Virginia is home to the world’s largest pork producer – a Chinese owned company called Smithfield, and this region produces nearly nine million hogs a year. It’s also a hotbed of opposition to the factory farms where most of those animals live.
Margaret Riley is a professor of law at the University of Virginia and the head of its Animal Law Program. She admits to a fondness for pigs.
“They are such smart, social animals that it is really crucial to treat them well.”
So you might expect her to advocate stronger laws for the protection of hogs on American farms. In fact, she doesn’t think that’s the best way to go.
“The best way of dealing with these issues is public opinion, but it should be educated public opinion.”
Case in point, people who felt it was wrong to keep hogs in small crates or stalls shared their views with Smithfield, the world’s largest pork producer, and Chief Sustainability Officer Stewart Leeth says the company listened.
“In 2007 our president at the time, Larry Pope, decided to convert all of our sow housing to open pens.”
And contractors who raise pigs for Smithfield will also switch to open pens by 2022.
In addition, some states are taking action. This fall, Massachusetts will vote on whether to require pork producers selling there to provide their pigs with enough room to move around, and at the Humane Society of the United States, Paul Shapiro says pressure is coming from big corporate customers like McDonald’s.
“Many of the biggest pork buyers in the country have already demanded that their pork suppliers shift toward group housing systems, where the pigs can walk around, express more of their natural behavior and socialize with one another rather than being essentially in solitary confinement.”
Consumers might also switch to free range pork from pigs raised on small, organic farms, but Professor Riley says they must be prepared to pay more.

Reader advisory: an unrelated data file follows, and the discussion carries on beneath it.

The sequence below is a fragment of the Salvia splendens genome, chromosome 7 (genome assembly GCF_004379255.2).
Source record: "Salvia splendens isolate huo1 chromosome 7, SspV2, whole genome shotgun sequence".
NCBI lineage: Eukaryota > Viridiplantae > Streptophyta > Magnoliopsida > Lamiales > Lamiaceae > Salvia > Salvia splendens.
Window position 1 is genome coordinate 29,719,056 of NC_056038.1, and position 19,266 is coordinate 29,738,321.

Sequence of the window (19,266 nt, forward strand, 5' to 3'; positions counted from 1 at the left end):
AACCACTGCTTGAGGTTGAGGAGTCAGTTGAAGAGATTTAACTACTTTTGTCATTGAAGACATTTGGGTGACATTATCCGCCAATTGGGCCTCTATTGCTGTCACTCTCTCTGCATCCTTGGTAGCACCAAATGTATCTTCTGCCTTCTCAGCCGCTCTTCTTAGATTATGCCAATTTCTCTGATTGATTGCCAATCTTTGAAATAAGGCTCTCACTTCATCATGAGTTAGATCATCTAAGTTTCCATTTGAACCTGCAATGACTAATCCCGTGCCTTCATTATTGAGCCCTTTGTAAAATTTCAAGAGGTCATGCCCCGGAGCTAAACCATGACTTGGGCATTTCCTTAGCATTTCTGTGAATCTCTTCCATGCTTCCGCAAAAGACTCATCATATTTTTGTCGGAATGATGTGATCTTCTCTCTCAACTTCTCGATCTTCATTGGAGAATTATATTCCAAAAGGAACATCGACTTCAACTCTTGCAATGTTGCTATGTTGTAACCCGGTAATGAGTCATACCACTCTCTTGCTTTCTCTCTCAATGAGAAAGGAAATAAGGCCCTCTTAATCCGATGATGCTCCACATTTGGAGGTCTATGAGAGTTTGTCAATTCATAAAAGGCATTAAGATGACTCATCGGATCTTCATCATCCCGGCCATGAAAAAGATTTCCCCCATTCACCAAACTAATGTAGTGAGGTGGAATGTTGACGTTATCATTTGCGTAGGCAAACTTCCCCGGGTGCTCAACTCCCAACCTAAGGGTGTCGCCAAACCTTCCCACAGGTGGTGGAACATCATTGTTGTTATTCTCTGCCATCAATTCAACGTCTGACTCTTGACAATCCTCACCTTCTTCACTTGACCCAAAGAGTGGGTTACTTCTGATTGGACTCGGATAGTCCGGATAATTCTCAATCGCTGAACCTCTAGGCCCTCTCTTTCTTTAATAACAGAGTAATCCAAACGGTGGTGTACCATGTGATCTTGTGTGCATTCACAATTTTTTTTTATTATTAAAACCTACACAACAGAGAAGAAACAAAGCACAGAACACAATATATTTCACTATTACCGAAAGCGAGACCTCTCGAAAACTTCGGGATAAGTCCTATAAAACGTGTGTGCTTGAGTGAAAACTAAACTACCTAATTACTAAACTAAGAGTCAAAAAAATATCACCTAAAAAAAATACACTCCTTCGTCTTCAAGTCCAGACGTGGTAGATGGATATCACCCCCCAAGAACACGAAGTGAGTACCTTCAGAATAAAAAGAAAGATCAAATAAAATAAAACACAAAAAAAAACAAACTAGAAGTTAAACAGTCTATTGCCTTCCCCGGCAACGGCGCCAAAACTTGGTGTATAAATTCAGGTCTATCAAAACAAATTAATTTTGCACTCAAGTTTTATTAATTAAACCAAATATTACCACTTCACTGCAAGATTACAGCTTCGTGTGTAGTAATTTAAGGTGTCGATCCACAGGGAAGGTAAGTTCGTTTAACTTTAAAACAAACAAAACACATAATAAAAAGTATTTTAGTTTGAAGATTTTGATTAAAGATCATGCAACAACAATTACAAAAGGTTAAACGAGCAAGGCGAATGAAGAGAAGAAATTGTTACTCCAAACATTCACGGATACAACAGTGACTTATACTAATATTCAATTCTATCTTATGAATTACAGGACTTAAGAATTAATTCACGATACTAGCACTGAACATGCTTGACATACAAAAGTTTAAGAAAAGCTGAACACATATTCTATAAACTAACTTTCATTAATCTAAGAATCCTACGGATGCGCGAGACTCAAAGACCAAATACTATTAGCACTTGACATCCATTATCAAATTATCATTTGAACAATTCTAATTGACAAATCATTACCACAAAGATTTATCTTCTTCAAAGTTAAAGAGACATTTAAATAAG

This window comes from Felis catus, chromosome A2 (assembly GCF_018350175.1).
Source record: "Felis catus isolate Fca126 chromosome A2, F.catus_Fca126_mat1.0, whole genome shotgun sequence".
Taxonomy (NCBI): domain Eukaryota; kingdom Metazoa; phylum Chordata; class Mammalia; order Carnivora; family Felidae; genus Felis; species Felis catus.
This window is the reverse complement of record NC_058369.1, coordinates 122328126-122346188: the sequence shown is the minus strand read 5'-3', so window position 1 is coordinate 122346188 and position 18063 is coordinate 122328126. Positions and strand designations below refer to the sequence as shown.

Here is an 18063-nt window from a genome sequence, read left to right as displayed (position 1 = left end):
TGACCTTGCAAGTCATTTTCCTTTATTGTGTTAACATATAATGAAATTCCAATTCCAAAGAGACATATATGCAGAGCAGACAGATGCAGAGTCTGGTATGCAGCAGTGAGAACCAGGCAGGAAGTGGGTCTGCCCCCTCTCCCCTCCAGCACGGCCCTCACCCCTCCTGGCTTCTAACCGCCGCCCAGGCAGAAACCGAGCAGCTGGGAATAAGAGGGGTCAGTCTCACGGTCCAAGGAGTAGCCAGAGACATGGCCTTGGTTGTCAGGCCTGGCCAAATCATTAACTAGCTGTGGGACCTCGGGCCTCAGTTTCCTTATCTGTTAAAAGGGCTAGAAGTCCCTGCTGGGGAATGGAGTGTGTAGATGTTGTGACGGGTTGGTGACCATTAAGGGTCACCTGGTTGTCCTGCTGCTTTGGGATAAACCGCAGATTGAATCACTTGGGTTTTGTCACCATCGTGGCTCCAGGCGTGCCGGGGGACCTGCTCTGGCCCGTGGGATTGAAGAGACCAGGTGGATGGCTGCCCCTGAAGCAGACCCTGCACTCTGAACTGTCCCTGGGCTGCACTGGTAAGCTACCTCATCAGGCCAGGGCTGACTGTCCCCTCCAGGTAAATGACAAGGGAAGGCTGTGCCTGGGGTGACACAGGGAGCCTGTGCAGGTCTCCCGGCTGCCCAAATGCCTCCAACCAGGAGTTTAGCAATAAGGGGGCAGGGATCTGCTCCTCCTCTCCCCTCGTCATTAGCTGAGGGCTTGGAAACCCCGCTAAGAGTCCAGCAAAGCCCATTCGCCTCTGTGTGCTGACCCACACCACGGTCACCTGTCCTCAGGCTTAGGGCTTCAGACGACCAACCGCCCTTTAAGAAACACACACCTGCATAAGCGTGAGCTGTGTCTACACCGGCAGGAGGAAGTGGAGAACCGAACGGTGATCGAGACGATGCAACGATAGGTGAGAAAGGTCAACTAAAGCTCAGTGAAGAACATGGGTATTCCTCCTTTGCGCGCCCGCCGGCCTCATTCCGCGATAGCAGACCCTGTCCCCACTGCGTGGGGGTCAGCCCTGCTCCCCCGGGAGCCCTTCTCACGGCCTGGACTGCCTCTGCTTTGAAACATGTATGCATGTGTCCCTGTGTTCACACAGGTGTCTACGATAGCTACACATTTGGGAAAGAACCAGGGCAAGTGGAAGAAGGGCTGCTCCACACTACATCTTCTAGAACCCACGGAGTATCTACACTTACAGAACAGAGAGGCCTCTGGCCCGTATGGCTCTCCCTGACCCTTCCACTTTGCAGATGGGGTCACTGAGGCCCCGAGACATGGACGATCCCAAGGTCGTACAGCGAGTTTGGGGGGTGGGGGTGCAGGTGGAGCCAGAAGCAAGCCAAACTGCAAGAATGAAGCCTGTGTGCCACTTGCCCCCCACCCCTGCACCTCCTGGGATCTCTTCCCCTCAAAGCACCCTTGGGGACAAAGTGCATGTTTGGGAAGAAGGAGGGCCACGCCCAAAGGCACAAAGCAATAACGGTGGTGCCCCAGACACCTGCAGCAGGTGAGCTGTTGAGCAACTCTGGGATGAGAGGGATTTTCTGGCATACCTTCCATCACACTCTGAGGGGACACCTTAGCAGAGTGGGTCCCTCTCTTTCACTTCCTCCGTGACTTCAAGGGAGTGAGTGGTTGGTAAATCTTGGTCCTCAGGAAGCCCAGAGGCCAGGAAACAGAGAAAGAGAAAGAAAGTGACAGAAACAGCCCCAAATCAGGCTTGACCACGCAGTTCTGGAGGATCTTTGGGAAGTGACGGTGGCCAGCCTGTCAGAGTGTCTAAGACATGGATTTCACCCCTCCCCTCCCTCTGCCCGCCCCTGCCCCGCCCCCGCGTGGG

“When you go into the grocery store and look at that package of meat, you don’t necessarily say, ‘That’s a pig.’ You say, ‘That’s $4.99 a pound.’ People will say if they’re surveyed, ‘Yes I care very much about humane practices,’ but if you look at what people buy, they’re very price conscious.”
Scientists are also pushing the industry in new directions. At Virginia Tech, animal science Professor Mark Estienne is experimenting with feeding pigs probiotics rather than anti-biotics – good bacteria that could help prevent illness by boosting the animals own immune systems. And, he says, a new study shows sows are more productive if they grow up in less crowded conditions.
“The pigs that were most crowded in the nursery, when they farrowed their second litters, the litter size was smaller than the pigs that had the normal amount of floor space.”
Then there are those who simply refuse to eat meat. Nadia Taha is with People for the Ethical Treatment of Animals.
“We’re all equally empowered to do the single biggest thing that we can to end not just the use of gestation crates but all of these cruel practices, which is to keep animals off our plate altogether.”
Vegetarianism is increasingly popular – especially among young people in the U.S., Canada, Europe and Australia, but UVA law professor Margaret Riley says demand for meat is growing in countries like China and India.
“It’s viewed as a luxury good – a sign that you have made it, and worldwide meat consumption is going up considerably.”
Which could explain why a Chinese company recently bought Virginia-based Smithfield. Ultimately, Riley hopes environmental, medical and ethical concerns will be addressed by laboratories in Silicon Valley or the Netherlands, where scientists are searching for ways to use vegetable proteins or cultivated animal cells to craft something that looks, feels, cooks and tastes like meat.